Recently, I attended the eyeforpharma Patient Summit in Philadelphia to connect with industry leaders committed to moving the needle on the topic of “patient centricity” and what this means in real terms for pharma brands. The conference was well attended by pharma marketers, clinicians, patient advocacy groups and marketing consultants, all with the intent of finding better solutions to help patients.
Pharma has progressed over the past decade or so. For the most part, they no longer treat patients like ‘subject matter’ and have made an effort to seek direct input from patients along the spectrum from clinical trial development to producing educational information. The question now is, is it enough? Or should pharma be doing more to stay relevant as the overall healthcare industry shifts?
Here’s a short summary of what I learned at the Patient Summit:
The good news. There’s big intent from pharma to become more patient-centric. Positions at the C-suite level, such as Global Patient Advocacy Relations or Chief Patient Officer, are being established to elevate and represent the perspective of the patient and better prioritize their needs. As well, although this Patient Summit is industry driven, the number of patient advocacy groups asked to attend and present is an indication of pharma wanting to learn and change.
The not-so-good news. Despite all good intentions, pharma is still struggling with HOW this change to patient centricity should come about. What does it look like? I spoke with numerous marketers who admitted that the blueprint is still not there and at times, patient-centricity is a box that “needs to be checked off”, rather than an everyday practice in brand planning and management. In fact, one pharma marketer expressed frustration at having to show traditional ROI to senior management just weeks after a campaign launch for a chronic condition that requires months for a patient to navigate through – a clear sign that the complete patient experience was not being taken into account at the highest levels of the organization.
The future: what can pharma do to move the needle?
Partner with patients and their caregivers, early on and throughout. It’s the most obvious shift in thinking and action, but we’ve heard from patients at the conference as well as through Ariad Health’s work: “We’re not a science project. We’re not on a journey. We [patients] need to sit down with pharma and collaborate in order to advance medicine.” Patients are tired of waiting. Some of the most sophisticated, yet practical solutions are not pharma-led – they are patient led-to fill a gap (IE: Patient Navigator) or created by patients collaborating with industry (IE: Patients Like Me).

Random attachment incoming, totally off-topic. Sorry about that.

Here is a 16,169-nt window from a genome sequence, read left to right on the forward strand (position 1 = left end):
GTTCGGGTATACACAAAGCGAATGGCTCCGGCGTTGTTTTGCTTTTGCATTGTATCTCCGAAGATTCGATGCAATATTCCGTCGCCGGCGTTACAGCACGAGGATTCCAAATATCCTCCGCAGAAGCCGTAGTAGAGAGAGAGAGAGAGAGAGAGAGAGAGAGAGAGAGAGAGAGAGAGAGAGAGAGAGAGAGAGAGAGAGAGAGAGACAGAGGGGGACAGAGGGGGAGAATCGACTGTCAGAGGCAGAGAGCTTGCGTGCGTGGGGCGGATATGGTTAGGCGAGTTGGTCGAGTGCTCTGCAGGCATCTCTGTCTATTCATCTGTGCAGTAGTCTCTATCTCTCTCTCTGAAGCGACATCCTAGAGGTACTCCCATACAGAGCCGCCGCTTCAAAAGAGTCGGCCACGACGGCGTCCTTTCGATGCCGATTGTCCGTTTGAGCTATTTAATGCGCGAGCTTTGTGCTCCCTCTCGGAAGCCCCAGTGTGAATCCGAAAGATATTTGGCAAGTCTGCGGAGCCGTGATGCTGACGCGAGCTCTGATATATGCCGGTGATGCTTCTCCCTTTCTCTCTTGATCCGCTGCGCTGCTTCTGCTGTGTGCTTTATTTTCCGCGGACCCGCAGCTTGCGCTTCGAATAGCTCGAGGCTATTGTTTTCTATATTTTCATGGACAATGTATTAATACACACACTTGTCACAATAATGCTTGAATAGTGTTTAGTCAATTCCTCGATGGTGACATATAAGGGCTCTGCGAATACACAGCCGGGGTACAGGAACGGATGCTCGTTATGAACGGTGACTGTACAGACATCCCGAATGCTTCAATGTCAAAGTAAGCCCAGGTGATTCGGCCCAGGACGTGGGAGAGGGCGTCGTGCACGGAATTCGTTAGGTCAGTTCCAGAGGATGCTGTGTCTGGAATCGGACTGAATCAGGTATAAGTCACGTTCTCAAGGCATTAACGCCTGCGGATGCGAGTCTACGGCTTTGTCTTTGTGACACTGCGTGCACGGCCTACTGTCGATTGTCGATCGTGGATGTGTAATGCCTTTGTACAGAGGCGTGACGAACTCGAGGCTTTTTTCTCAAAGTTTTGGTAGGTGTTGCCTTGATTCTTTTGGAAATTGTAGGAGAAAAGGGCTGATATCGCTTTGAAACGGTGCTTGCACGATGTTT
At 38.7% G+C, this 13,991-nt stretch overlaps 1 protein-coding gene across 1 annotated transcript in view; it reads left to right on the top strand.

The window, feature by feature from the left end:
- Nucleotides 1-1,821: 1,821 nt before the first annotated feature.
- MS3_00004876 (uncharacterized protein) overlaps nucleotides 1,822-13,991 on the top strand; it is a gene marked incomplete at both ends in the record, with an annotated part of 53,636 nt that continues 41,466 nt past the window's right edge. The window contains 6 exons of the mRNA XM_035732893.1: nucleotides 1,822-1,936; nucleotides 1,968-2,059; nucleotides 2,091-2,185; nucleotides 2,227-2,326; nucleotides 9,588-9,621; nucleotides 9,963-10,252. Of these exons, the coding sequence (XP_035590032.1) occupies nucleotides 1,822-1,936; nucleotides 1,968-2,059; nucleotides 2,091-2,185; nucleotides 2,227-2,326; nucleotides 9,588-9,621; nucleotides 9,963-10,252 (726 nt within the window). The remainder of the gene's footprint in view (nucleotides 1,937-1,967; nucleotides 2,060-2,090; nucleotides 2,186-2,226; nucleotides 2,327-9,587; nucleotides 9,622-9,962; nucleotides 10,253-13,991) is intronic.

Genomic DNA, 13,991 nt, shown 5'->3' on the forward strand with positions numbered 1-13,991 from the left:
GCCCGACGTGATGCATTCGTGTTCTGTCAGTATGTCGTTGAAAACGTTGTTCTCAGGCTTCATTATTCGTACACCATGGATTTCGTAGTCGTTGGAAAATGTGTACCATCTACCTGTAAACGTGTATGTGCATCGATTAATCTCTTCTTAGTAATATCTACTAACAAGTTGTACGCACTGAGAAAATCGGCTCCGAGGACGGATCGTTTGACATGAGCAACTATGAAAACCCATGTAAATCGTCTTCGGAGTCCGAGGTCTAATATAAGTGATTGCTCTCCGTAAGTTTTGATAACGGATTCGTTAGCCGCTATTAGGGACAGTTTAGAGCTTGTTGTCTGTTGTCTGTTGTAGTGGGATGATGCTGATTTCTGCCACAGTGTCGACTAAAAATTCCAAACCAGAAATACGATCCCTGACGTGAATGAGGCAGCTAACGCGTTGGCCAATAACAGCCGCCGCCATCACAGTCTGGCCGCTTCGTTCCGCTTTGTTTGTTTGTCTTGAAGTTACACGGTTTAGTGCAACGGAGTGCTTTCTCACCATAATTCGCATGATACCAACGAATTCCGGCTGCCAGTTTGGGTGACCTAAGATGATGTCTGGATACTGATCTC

Understand that the business needs revolve around the patient experience, and not the other way around. Pharma marketers have a tendency to carve out a simple journey assuming that patients follow a linear path. And yet we know from working with patients and caregivers that it’s a complex path, fraught with obstacles, definitely not linear, and most importantly, it’s not a destination where patients want to arrive. Marketers won’t be able to connect with, communicate to, or realize why patients aren’t on their product until they see the delta between the patient journey and the true patient experience (as demonstrated in this Ariad Health Diabetes case study).
Deconstruct protocols and rebuild with the patient in mind. Pharma has to tear down their own ‘protective bumpers’ (IE: legal and compliance rules) and construct new regulations in order to deliver real solutions to patients, rather than scaring them away. As well, folks working in legal and compliance should be attending such Patient Summits or patient conferences to gain exposure and education from a patient’s perspective.
Establish business objectives and measures to reflect value for the patient. It might not be just about the ROI, but the ROR (return-on-relationships). From a company perspective, pharma could set targets for each functional unit (IE: attendance at patient conferences, patient and rep ride-alongs, etc.). From a brand perspective, have patients rate the experience of your on-boarding program and more importantly, measure the time it takes to get them on-boarded; determine the number of patients on your product pre- and post-participation in sponsored events; or perhaps even assess the number of patients you’ve helped to connect with the right doctors.
Lastly, this may be an obvious point but bears repeating: patients are living in the age of consumerism. Not only are patients playing the part of ‘Dr. Google’, they also have high expectations based on their experiences with other industries that have outpaced pharma in providing both service and value to demanding customers. To wit: there are more tools and incentives to help customers purchase their daily coffee than there is support and service for patients who have a chronic condition.
That doesn’t seem right to me. How about you? What are you doing for your brand to keep moving forward into true patient centricity? Give me a ring if you’d like to chat, or hear more about what I learned at the Patient Summit.
Donna Hui is a Senior Account Director at Ariad Health.
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